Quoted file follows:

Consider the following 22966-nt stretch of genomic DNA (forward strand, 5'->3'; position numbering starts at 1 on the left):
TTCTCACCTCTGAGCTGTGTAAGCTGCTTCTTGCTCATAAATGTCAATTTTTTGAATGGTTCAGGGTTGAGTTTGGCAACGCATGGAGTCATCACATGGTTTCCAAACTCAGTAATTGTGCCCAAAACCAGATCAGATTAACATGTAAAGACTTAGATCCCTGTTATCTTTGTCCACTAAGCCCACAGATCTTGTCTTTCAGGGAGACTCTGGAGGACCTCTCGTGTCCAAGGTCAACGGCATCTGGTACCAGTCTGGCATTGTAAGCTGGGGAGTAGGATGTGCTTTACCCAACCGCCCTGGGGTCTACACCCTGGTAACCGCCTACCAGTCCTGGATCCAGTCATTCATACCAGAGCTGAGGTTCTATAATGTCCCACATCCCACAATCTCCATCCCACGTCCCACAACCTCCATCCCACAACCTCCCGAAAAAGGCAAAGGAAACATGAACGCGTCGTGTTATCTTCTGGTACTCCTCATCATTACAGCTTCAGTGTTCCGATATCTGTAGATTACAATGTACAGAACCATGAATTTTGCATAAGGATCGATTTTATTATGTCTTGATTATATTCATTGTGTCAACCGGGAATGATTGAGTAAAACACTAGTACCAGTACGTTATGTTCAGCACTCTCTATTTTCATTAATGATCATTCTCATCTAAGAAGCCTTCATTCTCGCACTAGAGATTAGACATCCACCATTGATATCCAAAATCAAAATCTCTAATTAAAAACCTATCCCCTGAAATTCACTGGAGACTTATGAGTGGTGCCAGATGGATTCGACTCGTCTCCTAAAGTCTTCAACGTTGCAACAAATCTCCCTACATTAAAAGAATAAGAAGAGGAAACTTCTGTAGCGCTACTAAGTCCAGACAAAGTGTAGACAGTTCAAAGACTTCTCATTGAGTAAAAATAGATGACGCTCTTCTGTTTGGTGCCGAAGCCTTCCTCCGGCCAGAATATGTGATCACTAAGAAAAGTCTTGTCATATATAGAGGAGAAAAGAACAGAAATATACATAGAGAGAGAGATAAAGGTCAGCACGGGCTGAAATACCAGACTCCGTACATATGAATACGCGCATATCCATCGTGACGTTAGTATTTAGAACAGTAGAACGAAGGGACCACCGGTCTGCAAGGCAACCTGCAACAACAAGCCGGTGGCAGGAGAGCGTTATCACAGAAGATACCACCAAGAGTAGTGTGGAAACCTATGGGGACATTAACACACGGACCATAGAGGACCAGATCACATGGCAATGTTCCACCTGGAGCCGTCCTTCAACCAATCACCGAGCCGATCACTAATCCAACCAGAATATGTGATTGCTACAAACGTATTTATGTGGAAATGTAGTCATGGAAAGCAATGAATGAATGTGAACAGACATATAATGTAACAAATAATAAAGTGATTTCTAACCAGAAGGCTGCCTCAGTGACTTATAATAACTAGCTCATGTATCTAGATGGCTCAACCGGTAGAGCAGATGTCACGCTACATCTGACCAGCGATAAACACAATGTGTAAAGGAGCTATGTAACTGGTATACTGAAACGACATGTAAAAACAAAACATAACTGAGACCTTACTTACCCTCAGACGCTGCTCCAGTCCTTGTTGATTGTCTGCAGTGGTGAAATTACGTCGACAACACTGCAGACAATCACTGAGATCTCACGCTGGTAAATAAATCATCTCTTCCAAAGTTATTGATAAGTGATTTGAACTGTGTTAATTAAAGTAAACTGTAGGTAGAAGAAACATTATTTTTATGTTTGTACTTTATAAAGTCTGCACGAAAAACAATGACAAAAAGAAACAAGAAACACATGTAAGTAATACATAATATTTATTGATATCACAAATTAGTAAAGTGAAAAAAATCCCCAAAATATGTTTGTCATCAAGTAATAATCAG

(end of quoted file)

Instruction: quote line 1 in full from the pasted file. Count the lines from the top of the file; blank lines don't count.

Consider the following 22966-nt stretch of genomic DNA (forward strand, 5'->3'; position numbering starts at 1 on the left):